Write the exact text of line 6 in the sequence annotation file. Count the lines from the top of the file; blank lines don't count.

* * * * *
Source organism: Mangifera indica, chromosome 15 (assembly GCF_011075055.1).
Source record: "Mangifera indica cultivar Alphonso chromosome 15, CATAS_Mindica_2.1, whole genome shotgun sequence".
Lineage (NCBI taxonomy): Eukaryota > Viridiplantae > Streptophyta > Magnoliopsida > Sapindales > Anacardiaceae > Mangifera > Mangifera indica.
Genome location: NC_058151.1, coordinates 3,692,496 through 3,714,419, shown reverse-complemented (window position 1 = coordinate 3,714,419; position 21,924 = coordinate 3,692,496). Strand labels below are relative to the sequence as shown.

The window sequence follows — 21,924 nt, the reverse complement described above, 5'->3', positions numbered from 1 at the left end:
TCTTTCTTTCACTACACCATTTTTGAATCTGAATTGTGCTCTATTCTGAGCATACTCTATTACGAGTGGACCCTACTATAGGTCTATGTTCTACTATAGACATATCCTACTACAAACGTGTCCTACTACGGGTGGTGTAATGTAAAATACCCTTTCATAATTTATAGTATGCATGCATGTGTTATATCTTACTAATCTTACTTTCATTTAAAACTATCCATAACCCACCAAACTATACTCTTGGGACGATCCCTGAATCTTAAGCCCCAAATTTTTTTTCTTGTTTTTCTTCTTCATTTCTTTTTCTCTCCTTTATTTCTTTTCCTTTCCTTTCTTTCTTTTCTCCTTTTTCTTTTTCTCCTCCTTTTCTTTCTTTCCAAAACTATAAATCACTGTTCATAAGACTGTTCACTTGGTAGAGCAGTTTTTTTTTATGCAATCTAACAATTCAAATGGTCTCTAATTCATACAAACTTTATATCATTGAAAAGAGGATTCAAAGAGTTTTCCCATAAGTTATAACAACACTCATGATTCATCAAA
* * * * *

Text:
TCTTTCTTTCACTACACCATTTTTGAATCTGAATTGTGCTCTATTCTGAGCATACTCTATTACGAGTGGACCCTACTATAGGTCTATGTTCTACTATAGACATATCCTACTACAAACGTGTCCTACTACGGGTGGTGTAATGTAAAATACCCTTTCATAATTTATAGTATGCATGCATGTGTTATATCTTACTAATCTTACTTTCATTTAAAACTATCCATAACCCACCAAACTATACTCTTGGGACGATCCCTGAATCTTAAGCCCCAAATTTTTTTTCTTGTTTTTCTTCTTCATTTCTTTTTCTCTCCTTTATTTCTTTTCCTTTCCTTTCTTTCTTTTCTCCTTTTTCTTTTTCTCCTCCTTTTCTTTCTTTCCAAAACTATAAATCACTGTTCATAAGACTGTTCACTTGGTAGAGCAGTTTTTTTTTATGCAATCTAACAATTCAAATGGTCTCTAATTCATACAAACTTTATATCATTGAAAAGAGGATTCAAAGAGTTTTCCCATAAGTTATAACAACACTCATGATTCATCAAA